The pandemic has ... shown that we share a small planet together, and a disease can go from one country to another very easily. And so our response should be a global cooperative response.- Joseph Stiglitz
The Great Recession of 2007-08 was followed by what can fairly be described as bailouts for corporations and austerity and belt-tightening for everybody else. Are we likely to see a repeat of that this time around?
We're already seeing some glimpses of that. The airlines got billions and billions of dollars. Some of our most essential institutions have gotten a pittance. The jobs report that came out just a couple of weeks ago pointed out the huge increase in unemployment for workers in state and local governments. These are workers who are providing health care, education, welfare — the basic support systems of our society.
When you go into an economic downturn such as 2008, revenues plummet — at twice the rate of GDP. This is happening right now. These states and localities have balanced-budget frameworks. They can't borrow. And so when the revenues go down, they have to cut. And the Republicans are refusing to give assistance. They say, let them go bankrupt.
Looking beyond the U.S., what is the global economy going to look like after COVID-19? Are we looking at a series of little countries, where there isn't any kind of economic cooperation?
I worry about that a great deal. A kind of irony that the pandemic has shown is that we share a small planet together, and a disease can go from one country to another very easily. And so our response should be a global cooperative response, working together very, very strongly.
Unfortunately, there is what has been called vaccine nativism. Again, the United States has led the way in a shortsighted way. At one point, the president said we're not going to allow exports of N95 masks, not realizing that the United States imports far more medical supplies than it exports. And if every country reciprocated, we would be in a really bad, bad position.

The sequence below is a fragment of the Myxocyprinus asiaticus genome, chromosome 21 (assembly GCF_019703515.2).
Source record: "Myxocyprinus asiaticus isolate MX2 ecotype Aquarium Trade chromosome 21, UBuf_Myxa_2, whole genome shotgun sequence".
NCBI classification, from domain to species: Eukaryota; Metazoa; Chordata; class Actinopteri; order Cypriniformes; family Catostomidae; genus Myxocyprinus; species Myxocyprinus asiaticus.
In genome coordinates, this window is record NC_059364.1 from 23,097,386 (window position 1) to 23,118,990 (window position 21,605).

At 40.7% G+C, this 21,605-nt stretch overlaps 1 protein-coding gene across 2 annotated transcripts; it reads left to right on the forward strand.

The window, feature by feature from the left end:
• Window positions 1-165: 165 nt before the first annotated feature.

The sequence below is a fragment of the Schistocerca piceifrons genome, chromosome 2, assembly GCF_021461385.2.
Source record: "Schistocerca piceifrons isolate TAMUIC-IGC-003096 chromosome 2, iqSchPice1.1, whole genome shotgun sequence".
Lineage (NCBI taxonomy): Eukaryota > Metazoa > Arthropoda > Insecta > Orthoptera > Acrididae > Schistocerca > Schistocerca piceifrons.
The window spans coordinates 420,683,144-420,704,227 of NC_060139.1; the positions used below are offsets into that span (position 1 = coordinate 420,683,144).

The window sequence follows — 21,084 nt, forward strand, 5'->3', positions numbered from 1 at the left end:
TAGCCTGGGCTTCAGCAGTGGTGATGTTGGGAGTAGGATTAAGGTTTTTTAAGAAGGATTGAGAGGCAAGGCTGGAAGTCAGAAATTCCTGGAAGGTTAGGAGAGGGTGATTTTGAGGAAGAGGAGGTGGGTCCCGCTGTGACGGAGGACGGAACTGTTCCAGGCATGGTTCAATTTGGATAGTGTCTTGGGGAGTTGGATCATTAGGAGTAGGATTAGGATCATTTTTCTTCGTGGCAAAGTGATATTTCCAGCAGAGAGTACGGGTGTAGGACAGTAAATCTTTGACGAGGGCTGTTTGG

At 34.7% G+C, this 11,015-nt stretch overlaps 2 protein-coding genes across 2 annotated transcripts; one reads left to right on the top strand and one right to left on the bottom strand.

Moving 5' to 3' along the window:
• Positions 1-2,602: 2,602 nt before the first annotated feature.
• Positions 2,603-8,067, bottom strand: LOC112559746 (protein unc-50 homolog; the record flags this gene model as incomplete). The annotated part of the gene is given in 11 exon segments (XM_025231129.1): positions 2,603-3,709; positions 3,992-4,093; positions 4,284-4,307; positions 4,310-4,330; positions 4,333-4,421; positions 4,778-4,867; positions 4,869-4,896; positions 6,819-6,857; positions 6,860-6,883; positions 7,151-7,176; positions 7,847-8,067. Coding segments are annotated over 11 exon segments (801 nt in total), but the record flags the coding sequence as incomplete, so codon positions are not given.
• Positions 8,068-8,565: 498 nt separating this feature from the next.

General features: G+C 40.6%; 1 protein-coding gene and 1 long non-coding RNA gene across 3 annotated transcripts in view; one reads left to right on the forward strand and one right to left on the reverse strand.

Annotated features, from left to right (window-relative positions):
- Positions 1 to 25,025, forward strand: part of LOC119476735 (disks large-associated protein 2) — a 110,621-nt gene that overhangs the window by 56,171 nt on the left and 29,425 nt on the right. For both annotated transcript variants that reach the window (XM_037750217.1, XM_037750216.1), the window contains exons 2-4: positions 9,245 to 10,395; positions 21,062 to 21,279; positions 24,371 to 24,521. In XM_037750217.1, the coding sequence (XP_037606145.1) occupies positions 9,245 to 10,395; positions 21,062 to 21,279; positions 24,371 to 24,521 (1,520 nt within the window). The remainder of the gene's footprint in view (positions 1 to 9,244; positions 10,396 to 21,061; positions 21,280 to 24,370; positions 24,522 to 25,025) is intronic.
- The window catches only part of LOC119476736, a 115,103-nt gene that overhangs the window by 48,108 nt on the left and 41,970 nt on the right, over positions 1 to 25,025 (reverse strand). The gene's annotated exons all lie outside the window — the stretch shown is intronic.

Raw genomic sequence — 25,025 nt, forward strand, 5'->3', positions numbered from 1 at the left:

The market was not able to respond. We had created a market economy that lacked resilience.- Joseph Stiglitz
Ever since the 1980s, the dominant economic theory has been that governments should take a backseat and let the market do its work. How much has the pandemic challenged this free market orthodoxy?
I think it has challenged it in fundamental ways. First, we've realized that the market was not as resilient as it should be. We weren't even, in the United States, able to produce the masks, the protective gear, the ventilators, or even the tests that we needed. The market was not able to respond. We had created a market economy that lacked resilience.
At the same time, as we always do, we turned to government to help us address the crisis. But then we found out that 40 years of denigrating the role of the government aided in weakening the government. And we were not prepared. We had underfunded the CDC, the Centre for Disease Control. We had let our stockpiles weaken. Trump had abandoned and disbanded the White House office on pandemics. We forgot all the lessons that we should have learnt from SARS and MERS and just abandoned that whole effort.
Is capitalism going to survive the pandemic in its current form — or will it, too, have to be fundamentally transformed?
I think that no complex society can work without having a strong market economy. In my book, I talk about progressive capitalism. You need a market economy, but I use the word progressive to highlight the fact that it's markedly different from unfettered capitalism — the Reagan kind of capitalism that we've had for the last 40 years, a capitalism that doesn't recognize climate change, that is willing to exploit workers if it can get away with it.
The kind of capitalism that brought us the opioid crisis, the childhood diabetes crisis, the financial crisis, Dieselgate — I think that kind of capitalism is not going to survive. I think the outrage is just too great.
Click 'listen' above to hear the full interview.